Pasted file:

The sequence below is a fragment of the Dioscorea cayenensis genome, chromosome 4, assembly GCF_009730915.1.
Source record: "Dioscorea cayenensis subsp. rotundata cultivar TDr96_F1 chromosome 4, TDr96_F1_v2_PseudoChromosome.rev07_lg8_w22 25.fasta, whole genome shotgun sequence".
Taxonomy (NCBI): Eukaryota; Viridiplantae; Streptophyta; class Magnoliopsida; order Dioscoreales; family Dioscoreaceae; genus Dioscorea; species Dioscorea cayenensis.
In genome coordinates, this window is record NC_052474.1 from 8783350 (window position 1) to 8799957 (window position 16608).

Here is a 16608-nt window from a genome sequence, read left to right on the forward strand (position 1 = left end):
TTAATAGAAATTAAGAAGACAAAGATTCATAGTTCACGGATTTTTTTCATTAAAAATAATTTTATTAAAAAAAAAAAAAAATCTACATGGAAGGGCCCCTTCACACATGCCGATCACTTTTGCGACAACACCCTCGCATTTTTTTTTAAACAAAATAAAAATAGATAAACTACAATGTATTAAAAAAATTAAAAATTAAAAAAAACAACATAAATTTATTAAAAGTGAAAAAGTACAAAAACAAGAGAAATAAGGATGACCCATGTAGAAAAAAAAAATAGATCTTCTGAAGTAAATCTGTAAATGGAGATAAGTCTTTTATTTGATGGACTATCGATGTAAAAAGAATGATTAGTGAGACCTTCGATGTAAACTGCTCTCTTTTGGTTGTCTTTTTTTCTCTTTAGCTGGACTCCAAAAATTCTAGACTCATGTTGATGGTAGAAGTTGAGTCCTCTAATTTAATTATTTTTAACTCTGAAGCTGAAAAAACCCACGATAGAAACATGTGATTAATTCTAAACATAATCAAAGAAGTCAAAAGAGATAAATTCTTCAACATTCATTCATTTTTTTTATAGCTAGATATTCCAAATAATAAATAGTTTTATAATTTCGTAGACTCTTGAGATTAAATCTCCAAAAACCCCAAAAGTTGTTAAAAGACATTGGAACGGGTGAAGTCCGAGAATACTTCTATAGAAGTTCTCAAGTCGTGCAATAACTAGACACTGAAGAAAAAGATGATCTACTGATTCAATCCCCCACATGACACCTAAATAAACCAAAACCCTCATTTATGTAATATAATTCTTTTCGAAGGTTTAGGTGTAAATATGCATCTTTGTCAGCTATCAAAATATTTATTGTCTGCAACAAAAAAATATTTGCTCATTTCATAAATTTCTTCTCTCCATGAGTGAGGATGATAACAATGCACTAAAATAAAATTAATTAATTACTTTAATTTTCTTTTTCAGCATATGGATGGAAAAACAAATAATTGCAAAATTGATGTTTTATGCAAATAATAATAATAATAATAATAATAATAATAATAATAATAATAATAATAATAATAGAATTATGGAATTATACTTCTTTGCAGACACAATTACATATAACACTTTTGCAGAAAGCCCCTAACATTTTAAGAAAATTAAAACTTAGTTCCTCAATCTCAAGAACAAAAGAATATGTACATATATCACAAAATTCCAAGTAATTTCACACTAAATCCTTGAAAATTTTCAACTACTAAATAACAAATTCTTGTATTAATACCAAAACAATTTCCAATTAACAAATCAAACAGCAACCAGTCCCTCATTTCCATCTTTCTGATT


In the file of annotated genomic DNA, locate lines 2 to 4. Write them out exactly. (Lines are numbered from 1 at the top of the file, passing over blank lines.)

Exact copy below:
Source record: "Dioscorea cayenensis subsp. rotundata cultivar TDr96_F1 chromosome 4, TDr96_F1_v2_PseudoChromosome.rev07_lg8_w22 25.fasta, whole genome shotgun sequence".
Taxonomy (NCBI): Eukaryota; Viridiplantae; Streptophyta; class Magnoliopsida; order Dioscoreales; family Dioscoreaceae; genus Dioscorea; species Dioscorea cayenensis.
In genome coordinates, this window is record NC_052474.1 from 8783350 (window position 1) to 8799957 (window position 16608).